You are here:
Environmental and Social Effects of Fair Trade Coffee ProductionEPA Grant Number: U916225
Title: Environmental and Social Effects of Fair Trade Coffee Production
Investigators: Jaffee, Daniel S.
Institution: University of Wisconsin - Madison
EPA Project Officer: Jones, Brandon
Project Period: January 1, 2003 through January 1, 2006
Project Amount: $83,540
RFA: STAR Graduate Fellowships (2003) Recipients Lists
Research Category: Academic Fellowships , Biology/Life Sciences , Fellowship - Behavioral/Social Sciences
The objective of this research project is to examine empirically the extent to which fair trade arrangements improve environmental, social, and economic conditions for those on the production end of the commodity chain, by examining these effects in the context of the current world coffee price crisis, marked by rapidly growing rural poverty and malnutrition in coffee-producing zones. According to Karl Polanyi, the rise of market economies has removed or "disembedded" markets from the social relations in which they were originally based. Current literature on the growing fair trade movement posits that it addresses the need to "re-embed" the market into that larger framework of social relations.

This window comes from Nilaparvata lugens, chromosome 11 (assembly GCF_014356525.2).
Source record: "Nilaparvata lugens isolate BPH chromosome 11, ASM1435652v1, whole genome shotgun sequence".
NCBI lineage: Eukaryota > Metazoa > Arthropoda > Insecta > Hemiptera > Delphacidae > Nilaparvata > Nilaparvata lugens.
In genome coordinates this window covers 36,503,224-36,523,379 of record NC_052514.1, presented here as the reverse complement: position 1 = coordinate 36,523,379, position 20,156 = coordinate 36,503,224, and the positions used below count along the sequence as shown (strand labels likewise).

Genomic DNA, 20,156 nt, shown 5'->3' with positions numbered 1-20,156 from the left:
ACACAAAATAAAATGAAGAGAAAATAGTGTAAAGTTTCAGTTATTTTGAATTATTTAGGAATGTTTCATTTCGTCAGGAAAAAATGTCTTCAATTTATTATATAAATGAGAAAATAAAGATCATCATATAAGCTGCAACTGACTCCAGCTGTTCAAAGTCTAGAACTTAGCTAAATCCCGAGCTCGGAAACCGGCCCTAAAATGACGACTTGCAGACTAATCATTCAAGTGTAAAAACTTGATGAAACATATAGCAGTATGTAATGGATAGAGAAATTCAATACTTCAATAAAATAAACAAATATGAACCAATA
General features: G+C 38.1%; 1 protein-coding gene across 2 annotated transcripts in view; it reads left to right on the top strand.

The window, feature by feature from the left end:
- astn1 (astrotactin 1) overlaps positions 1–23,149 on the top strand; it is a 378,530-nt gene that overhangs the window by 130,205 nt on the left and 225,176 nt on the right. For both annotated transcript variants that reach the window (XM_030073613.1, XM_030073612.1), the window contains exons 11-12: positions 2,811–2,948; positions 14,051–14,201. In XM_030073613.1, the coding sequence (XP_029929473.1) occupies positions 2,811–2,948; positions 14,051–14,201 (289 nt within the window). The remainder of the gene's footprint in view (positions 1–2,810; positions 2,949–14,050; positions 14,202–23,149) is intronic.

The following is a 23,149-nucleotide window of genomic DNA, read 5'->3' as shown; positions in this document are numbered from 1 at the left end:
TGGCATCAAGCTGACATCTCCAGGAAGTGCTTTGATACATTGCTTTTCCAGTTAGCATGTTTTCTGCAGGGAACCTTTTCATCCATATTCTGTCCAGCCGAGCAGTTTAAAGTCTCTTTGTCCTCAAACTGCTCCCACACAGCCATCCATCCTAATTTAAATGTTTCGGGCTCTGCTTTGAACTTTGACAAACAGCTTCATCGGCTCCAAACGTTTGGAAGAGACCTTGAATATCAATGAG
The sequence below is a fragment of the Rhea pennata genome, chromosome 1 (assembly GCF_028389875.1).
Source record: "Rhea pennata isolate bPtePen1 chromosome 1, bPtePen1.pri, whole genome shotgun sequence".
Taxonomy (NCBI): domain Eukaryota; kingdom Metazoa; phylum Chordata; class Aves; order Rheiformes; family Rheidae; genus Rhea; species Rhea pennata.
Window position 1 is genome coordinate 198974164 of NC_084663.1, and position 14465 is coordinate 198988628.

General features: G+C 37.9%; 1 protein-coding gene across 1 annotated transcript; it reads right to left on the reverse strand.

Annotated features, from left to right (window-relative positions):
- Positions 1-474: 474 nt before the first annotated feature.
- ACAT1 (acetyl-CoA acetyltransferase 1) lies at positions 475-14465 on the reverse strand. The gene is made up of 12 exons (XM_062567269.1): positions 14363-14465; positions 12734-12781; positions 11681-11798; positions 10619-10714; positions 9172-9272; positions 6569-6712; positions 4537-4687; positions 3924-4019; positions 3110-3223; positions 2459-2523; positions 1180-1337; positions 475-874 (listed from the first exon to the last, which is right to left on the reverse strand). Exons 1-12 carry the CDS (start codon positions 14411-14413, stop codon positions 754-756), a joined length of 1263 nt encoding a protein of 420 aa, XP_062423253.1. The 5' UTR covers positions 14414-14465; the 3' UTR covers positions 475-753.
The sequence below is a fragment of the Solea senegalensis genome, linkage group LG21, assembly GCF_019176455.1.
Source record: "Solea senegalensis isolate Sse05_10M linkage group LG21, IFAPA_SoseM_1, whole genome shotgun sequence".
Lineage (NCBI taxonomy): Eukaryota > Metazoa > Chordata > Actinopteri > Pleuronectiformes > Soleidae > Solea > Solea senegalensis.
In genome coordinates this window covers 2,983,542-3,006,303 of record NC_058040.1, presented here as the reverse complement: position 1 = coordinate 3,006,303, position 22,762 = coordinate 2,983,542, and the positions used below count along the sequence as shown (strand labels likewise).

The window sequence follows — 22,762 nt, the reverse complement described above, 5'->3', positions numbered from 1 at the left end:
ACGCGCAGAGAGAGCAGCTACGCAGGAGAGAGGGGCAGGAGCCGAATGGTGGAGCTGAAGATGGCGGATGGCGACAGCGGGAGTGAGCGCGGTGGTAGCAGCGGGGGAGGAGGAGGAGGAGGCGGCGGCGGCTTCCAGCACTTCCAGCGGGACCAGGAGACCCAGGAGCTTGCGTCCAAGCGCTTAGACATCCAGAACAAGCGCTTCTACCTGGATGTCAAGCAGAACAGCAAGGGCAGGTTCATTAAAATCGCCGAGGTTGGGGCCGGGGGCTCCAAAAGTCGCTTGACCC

This research project compares organized indigenous coffee producers in the Sierra Juarez region of northern Oaxaca, Mexico, who participate in fair-trade markets, and their neighbors who must sell coffee through conventional market channels. It examines whether access to fair trade (and organic) markets, with their attendant price premiums, plays a role in enhancing household incomes and food security, preventing abandonment of coffee plots and protecting the highly biodiverse shade coffee agroecosystem. I will employ several methods to gather both qualitative and quantitative data on environmental and social conditions, including participant observation of coffee processing and organizational activities; semistructured interviews with farmers/producers, family members, co-operative leaders, and others; observation of coffee and subsistence crop plots; and structured questionnaires with fair-trade and conventional-producer households.